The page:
[0036] During the render phase of a request cycle, JSPs associated with C2A Source portlet 310 are processed by JSP processor 315. The JSP tags produce calls (dataflow 320) to C2A Broker 325. C2A Broker 325 includes process 330 that examines the data type information to determine matching actions from the sets of actions registered by target portlets. C2A Broker 325 generates an icon to place next to data items displayed in C2A Source portlet 310 that can be used by a user to display a pop-up menu of actions, and adds code to send actions to target portlets upon a user's selection of the action from the pop-up menu.

[0037] When all render phase portlet callbacks are complete, WebSphere portal Core 300 assembles the response and returns it to the clients computer system, such as client's browser 360 in dataflow 355. The client's browser displays the page assembled by WebSphere portal Core 360 (process 365). Examples of browsers include Internet Explorer™ and Netscape Navigator™. When the user selects one of the C2A (“Click-to-Action”) icons displayed in a Source portlet, he or she sees a menu of actions invocable on target portlets on the page which can process the data item(s) that the icon is associated with, and the user selects one of the actions from the menu (process 370). The user's selection of one of the actions in the menu results in a request (dataflow 375) being sent from the client back to the system (WebSphere portal Core 300). WebSphere portal Core 300 delivers the action to Target portlet 390 (dataflow 380). The action is intercepted by Wrapper 340. Actions that are invoked through direct interaction with the portlet, as opposed to interaction through the generated menus, are passed transparently through to the Target portlet (dataflow 385). In more advanced actions, such as “Broadcast” and “Broadcast All Sources” actions, Wrapper 340 determines the appropriate target set and delivers the correct data to the corresponding target portlets (dataflow 385).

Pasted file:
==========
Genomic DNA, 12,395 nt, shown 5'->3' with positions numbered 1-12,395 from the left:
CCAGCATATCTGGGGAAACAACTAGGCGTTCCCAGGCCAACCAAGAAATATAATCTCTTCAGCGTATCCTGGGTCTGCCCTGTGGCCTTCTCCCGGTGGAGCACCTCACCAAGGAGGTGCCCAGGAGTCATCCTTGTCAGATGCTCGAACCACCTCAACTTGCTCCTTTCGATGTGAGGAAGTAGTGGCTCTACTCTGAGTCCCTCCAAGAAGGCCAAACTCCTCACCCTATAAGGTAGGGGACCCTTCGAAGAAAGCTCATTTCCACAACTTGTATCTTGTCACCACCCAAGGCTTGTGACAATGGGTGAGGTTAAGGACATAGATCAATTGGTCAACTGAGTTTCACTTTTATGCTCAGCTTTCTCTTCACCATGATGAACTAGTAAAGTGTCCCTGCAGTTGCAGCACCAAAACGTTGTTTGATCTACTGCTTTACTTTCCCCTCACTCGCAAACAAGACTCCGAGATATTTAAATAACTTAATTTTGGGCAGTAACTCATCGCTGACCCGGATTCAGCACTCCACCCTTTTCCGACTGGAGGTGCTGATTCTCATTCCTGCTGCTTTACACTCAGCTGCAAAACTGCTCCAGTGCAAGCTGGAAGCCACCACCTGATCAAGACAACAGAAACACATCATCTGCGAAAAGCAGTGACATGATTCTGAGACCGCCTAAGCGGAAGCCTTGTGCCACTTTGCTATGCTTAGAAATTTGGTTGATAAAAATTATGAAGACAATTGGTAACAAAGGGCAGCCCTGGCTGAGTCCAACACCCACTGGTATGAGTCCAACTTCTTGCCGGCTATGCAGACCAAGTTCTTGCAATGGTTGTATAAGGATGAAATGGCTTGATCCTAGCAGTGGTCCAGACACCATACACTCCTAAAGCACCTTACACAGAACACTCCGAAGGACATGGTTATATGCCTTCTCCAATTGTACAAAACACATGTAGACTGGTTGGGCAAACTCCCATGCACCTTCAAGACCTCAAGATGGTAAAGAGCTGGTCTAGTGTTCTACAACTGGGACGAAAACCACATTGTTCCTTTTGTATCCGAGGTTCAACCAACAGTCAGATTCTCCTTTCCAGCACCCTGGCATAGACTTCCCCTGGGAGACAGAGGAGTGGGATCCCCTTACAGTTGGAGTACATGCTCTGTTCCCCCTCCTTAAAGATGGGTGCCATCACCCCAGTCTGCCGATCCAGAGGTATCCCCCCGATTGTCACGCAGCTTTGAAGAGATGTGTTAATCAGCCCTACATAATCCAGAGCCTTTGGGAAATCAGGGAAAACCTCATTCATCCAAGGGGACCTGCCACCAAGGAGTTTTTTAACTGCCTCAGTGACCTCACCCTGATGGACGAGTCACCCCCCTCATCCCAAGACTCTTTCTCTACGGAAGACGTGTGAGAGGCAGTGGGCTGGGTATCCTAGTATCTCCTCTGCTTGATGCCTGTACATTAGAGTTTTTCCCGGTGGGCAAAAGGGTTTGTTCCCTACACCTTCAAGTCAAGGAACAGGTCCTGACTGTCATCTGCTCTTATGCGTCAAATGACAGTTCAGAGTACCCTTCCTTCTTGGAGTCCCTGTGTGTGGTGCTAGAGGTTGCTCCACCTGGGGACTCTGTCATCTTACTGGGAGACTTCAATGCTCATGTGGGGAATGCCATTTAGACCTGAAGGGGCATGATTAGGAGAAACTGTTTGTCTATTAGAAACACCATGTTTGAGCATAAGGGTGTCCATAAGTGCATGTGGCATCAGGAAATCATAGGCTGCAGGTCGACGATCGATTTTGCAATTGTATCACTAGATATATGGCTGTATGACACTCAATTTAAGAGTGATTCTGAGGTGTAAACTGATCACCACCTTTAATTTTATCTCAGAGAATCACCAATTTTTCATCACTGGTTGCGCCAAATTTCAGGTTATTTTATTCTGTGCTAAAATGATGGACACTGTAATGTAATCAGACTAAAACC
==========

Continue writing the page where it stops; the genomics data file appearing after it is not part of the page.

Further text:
[0038]FIG. 4 is a high level flow diagram of the various high level steps used to perform “click to action” functions. Processing commences at 400 whereupon portlet initialization occurs (predefined process 425, see FIG. 6 for details). During portlet initialization, target actions corresponding to portlets are registered with a C2A Broker that matches portlets that provide data (source portlets) with portlets that have registered to receive and act upon such data (target portlets).

[0039] After portlet initialization occurs, the user's page (such as a page displayed with a browser application) is assembled (predefined process 450, see FIGS. 7 and 8 for processing details). During page assembly, portlets which appear on the page (as determined by the user or an administrator) are displayed using an application such as a web browser. The portal and the C2A Broker work to render the view, including icons that identify source portlet data and pop-up menus that are displayed when a source portlet icon is selected. The icons are displayed by the C2A Broker matching the portlet data types with the data types of the input parameters of target actions that were previously registered during portlet initialization.

[0040] Following portlet initialization and page assembly processes, the user's selection is able of being recognized and processed (predefined process 475, see FIGS. 9 and 10 for processing details). During user selection process, the user selects an icon on a source portlet and further selects an action from a pop-up menu corresponding to data displayed by the source portlet. Some actions are delivered directly to target portlets through their wrappers, while other actions (such as “Broadcast” and “Broadcast All Sources”) are intercepted by the wrapper for the source portlet and disseminated to two or more portlets along with the data required by the individual portlets.

[0041]FIG. 5 is a table used to show data collected regarding target, portlets (i.e., portlets configured to receive data from source portlets). Target table 500 shows entries made by portlets registering their actions. Data fields 502 maintained by target table 500 include the name of the target portlet (column 505), actions that a target portlet implements (column 515) together with an input parameter for each action with a data type for each parameter (column 510). Input parameter (column 510) includes the name of the data type that the target portlet processes and may also include additional metadata to provide additional flexibility in passing the source value to the input parameter. The action (process) that should be performed when the user requests that data of the identified data type be processed by the target portlet (column 515) includes the name of the action and may also include additional metadata to provide additional flexibility when invoking the associated action.